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November 16, 2023

FORT scientists Nicholas Van Lanen, Adrian Monroe, and Cameron Aldridge recently published population trends and density-habitat associations for 11 songbird species using summertime point count data collected throughout the Intermountain West. These maps can help managers identify areas for protection or where management activities may have undesired effects on species.

Adult Sage Thrasher waiting to deliver food to its nestlings.
The sage thrasher is considered a sagebrush obligate and is generally dependent on large patches and expanses of sagebrush steppe for successful breeding. Sagebrush habitat is currently in decline due to factors including climate change, anthropogenic development, and expansion of conifer forests.

Many wildlife populations are declining globally due to environmental changes including habitat loss and fragmentation, a changing climate, and changes in land use and management. As a result, managers tasked with maintaining healthy wildlife populations can benefit from information regarding current population trajectories and likely wildlife response to environmental change.

To address this need, we modeled population trends and density-habitat associations for 11 songbird species (Bewick’s wren, black-throated gray warbler, Brewer’s sparrow, gray flycatcher, gray vireo, green-tailed towhee, juniper titmouse, loggerhead shrike, sagebrush sparrow, sage thrasher, and Townsend’s solitaire) using summertime point count data collected throughout the Intermountain West.

We found regional population changes for 10 species. Cooler and wetter weather was associated with increases in density for five of the study species, while no species increased with warmer and drier conditions. Anthropogenic development is expected to negatively affect six of the 11 species investigated, but may benefit two species. Model results indicate pinyon-juniper removal may increase Brewer’s sparrow, green-tailed towhee, and sage thrasher densities. Conversely, pinyon-juniper removal is expected to reduce Bewick’s wren, black-throated gray warblers, gray flycatcher, and juniper titmouse densities the most.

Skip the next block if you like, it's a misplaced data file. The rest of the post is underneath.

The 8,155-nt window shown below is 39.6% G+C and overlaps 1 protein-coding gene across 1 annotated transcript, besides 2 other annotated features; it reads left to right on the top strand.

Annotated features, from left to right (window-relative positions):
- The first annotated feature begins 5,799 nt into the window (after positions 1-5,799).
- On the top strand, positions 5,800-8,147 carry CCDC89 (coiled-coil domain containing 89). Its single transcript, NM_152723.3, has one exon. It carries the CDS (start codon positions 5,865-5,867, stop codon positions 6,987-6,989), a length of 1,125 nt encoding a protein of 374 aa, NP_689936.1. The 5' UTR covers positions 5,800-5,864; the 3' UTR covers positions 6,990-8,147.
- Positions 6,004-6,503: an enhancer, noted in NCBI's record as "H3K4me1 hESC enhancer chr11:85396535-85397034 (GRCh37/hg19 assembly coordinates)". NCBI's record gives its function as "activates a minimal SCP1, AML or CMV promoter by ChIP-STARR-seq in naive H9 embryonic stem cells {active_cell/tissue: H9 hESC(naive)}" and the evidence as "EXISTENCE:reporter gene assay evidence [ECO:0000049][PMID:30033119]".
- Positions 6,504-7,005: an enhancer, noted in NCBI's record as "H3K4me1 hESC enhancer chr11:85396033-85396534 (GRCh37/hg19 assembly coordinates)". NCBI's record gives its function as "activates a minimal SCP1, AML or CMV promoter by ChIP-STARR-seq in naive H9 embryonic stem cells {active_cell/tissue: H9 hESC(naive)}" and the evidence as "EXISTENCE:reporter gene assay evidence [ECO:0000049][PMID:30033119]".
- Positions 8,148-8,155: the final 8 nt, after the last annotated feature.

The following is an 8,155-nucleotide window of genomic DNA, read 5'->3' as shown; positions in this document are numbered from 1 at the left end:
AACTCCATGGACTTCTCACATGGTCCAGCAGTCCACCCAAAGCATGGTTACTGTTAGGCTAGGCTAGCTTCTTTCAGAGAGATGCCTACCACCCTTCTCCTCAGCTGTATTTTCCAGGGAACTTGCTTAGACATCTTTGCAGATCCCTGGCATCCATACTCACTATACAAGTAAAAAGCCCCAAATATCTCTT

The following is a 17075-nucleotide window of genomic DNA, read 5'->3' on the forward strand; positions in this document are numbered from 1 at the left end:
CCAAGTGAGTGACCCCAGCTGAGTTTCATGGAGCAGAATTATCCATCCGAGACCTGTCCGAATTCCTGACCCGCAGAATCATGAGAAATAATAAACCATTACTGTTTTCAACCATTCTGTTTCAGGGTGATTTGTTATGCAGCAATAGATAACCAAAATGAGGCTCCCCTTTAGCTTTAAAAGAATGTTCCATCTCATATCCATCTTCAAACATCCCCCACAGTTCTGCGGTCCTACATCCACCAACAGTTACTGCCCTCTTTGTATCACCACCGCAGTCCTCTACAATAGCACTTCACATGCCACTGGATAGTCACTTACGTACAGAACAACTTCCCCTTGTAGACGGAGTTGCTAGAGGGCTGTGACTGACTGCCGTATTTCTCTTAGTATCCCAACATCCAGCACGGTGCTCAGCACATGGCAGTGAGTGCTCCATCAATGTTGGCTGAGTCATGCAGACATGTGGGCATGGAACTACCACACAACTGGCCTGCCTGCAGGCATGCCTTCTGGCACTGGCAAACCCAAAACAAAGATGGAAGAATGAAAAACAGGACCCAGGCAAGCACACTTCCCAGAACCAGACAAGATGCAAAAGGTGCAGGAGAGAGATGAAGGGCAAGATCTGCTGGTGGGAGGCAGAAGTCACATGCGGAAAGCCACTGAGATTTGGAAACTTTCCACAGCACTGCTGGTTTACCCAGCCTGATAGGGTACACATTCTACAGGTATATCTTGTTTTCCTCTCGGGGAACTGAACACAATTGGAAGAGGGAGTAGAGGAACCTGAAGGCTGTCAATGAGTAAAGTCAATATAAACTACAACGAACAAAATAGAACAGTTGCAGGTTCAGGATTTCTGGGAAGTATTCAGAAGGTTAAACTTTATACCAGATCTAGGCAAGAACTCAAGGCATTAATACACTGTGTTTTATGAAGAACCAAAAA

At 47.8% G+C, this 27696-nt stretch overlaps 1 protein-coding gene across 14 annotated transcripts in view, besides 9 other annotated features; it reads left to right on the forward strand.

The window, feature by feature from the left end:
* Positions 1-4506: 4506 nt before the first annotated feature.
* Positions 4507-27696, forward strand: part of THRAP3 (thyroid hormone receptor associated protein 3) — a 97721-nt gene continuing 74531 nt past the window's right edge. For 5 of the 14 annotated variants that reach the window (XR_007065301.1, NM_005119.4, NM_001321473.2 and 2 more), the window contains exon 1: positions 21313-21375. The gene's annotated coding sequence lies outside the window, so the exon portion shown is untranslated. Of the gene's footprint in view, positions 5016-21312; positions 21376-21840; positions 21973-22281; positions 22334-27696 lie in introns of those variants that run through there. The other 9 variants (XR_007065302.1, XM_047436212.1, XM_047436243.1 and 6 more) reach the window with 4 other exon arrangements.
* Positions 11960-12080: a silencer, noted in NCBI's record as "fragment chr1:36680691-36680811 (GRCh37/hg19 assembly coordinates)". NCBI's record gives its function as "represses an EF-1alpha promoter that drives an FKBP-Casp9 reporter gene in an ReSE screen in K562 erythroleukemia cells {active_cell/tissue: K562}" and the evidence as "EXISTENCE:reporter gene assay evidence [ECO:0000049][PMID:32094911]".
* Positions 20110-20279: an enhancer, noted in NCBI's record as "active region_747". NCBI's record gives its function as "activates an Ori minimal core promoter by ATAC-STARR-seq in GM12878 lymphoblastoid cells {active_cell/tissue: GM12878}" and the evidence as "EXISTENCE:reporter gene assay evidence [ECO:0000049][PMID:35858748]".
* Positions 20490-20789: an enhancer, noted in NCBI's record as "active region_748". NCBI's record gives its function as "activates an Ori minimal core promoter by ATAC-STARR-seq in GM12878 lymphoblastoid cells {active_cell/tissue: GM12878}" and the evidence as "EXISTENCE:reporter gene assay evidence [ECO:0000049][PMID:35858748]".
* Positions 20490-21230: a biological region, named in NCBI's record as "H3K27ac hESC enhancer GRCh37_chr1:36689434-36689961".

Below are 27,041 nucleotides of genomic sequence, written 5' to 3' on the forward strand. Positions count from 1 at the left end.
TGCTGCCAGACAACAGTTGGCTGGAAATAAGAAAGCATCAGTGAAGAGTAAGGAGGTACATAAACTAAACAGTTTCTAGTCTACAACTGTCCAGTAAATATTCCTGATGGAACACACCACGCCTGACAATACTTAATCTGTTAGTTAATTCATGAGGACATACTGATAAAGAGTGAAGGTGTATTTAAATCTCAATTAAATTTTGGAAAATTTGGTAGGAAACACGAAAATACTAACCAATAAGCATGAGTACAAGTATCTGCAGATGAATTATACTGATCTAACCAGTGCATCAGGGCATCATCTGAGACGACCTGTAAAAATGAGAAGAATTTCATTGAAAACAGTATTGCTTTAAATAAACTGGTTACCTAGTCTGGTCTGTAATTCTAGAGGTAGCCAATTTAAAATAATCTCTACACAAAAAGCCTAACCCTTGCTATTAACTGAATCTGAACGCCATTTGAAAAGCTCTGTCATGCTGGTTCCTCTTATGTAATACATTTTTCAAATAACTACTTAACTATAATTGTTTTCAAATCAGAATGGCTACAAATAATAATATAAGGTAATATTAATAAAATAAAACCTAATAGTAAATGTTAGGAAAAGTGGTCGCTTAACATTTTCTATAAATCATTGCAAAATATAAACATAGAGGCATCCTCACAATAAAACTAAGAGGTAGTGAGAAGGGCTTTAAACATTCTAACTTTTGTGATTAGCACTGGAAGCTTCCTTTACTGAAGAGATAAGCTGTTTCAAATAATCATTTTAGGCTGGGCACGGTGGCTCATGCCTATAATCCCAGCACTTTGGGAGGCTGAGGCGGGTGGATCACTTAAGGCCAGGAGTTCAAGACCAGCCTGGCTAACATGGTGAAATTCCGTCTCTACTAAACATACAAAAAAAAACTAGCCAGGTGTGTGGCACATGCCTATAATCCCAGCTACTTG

Our study results highlight the importance of considering effects to non-target species before implementing large-scale habitat manipulations. The predicted density distribution maps (available via the associated data release) can be used by managers to assess the potential for species of interest to be affected by place-based management practices throughout the Intermountain West. 

Full citation: Van Lanen, N.J., A.P. Monroe, C.L. Aldridge. 2023. Living on the edge: Predicting songbird response to management and environmental changes at an ecological boundary. Ecology and Evolution.

Pinyon-juniper and sagebrush on Juniper Mountain, NV
A pinyon-juniper forest expanding into sagebrush habitat in Nevada. Conifer removal has become a popular management tool for restoring sagebrush habitat, but studies like this one demonstrate that its effects are species-specific. The data published here can aid managers in deciding when and where activities like conifer removal can be most beneficial (or less detrimental) to multiple species. Photo by Steve Hanser (USGS)          

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